I began working on this blog post about halfway through my attempt to become fat adapted. I had gotten my carbs down to about 60-70 grams per day which, as it turns out, is not easy. Those things are sneaky and they are everywhere. I updated our shopping list to include full-fat milk, cottage cheese, Greek yogurt, avacados, etc. I was using real cream in my coffee, and carefully monitoring daily intake attempting to derive the energy from my daily workouts from healthy fats instead of carbohydrates. I was feeling good about my efforts but not feeling good overall. I was lethargic, and tired and not getting energy from my workouts like I usually do.
But that was okay and to be expected. The book and Prof. Schofield emphasized that this would be the case during the fat adaptation process. Once adapted, most folks feel better than ever before and some achieve the ability to take on long distance endurance events with little or no fueling required. I stayed the course.
At least until my Mom showed up. What? Yes, Mom has in fact been gone for quite a few years. It seems that she may have left me a little gem in the form of her inability to deal with fat. As she aged, Mom had gall bladder and other abdominal issues related to eating fat. I found myself getting nauseous, and having all sorts of other stomach and digestive issues better left not detailed. At first I thought maybe it was just part of the adaptation process. I had not regularly eaten anything high in fat for many years. I soldiered on with the process.
Then one early afternoon during an easy lunchtime run I found myself nearly vomiting after a breakfast of full-fat Greek yogurt, raspberries, and walnuts. To this day, I have NEVER puked during even a hard workout. I’d even be okay with losing my lunch at the finish line after an all out race effort but this was a slowish, easy run and my stomach was turning inside out. Perhaps I had picked up a little stomach bug. I kept with the plan.
Over the next couple days I found myself unable to get through a workout without feeling queasy. I also notice my stomach rebelling after meals including the healthy fats I was supposed to be eating. Things were not good.
I scoured the LCHF pages trying to find out if what I was experiencing was normal during the adaptation phase but found no evidence supporting that. I did find a lot of evidence of genetic issues with gall bladder disease and it’s symptoms. Mom dealt with some pretty crippling gall bladder and other fat-related digestive issues as she aged. Hmmm. Time for an experiment. Back off the fats.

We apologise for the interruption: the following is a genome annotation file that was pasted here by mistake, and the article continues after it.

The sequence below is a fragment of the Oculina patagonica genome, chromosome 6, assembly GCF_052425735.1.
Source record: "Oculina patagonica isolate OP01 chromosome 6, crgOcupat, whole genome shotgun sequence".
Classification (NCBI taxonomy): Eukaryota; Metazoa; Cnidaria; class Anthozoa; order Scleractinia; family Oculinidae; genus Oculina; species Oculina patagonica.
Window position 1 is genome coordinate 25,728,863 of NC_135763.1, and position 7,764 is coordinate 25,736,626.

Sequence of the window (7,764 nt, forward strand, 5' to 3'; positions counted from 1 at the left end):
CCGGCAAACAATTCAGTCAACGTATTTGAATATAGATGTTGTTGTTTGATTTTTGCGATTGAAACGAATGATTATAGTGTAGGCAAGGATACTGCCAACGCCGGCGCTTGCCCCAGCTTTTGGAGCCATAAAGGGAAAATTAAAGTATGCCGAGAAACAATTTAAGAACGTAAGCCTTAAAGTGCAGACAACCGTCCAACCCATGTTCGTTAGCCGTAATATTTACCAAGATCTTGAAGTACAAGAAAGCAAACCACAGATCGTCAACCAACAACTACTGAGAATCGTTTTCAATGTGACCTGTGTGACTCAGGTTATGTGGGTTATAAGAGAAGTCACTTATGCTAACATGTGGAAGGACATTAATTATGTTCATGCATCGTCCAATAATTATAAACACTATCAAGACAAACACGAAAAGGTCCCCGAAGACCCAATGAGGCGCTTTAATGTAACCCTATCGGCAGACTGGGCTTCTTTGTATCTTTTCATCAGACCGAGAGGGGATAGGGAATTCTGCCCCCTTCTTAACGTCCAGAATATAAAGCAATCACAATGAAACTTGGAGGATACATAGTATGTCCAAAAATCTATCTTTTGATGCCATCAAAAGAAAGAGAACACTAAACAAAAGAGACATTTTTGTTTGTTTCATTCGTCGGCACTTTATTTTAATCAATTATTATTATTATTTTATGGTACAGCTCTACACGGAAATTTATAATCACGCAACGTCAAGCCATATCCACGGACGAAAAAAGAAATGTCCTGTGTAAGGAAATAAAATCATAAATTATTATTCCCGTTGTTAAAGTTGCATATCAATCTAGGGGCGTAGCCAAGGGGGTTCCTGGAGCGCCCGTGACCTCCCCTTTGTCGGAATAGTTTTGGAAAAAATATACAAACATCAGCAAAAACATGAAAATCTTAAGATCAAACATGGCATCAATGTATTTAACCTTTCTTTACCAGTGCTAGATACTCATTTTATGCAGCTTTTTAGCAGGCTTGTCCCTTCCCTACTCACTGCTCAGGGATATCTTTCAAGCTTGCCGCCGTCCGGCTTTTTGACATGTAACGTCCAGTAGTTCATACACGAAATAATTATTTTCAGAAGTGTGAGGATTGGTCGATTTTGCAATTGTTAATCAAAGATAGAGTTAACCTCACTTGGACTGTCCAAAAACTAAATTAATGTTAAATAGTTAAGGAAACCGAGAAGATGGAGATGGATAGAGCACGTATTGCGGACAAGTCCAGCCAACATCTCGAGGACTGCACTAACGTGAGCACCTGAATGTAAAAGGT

Within a day my gut improved with no more nausea or cramping. While that was good, I was still keeping the carbs to a minimum. In looking at a few days on MyFitnessPal I realized I was not doing a low-carb, low-fat diet. Not only was I not getting enough energy to support my daily workout regimen, I was also not getting enough iron, and not nearly enough fiber. It was time to punt.
Even if it turns out the low-carb, healthy-fat diet is not for me, I learned a lot of valuable information from “What the Fat?”.
- Understanding the body’s insulin response to sugar
- Insulin Sensitive vs. Insulin Resistant
- The importance of healthy, whole-foods
- The importance of watching nutrients
The good news is, based on my own anecdotal evidence in my experiment of n=1, I am fortunate in that I am Insulin Sensitive meaning following the traditional food pyramid works for me to a degree. Keeping calories down and making traditionally healthy choices has allowed me to take off and keep off 60+ lbs I don’t need to carry around. Armed with that evidence and the solid knowledge that eating a lot of fat (even healthy fat) does not work for me I will return to what has always worked with a few exceptions. I’ve let a lot of non-value food creep in to my day. While I will allow myself to indulge occasionally, I want to go back to measuring the value of the food the passes my lips by asking the question “Is this helping me to live healthier or race faster”?
Despite the fact that low-carb, healthy-fat did not work for me, I would highly recommend reading “What the Fat?” and if you are an active person “What the Fat? Sports Performance: Leaner, Fitter, Faster on Low-Carb Healthy Fat”. Both are quick reads and written so that the reader does not need a doctorate in nutrition to understand the content. As suggested in the books, if you find the concepts appealing, make your own experiment of n=1 and see how it works for you.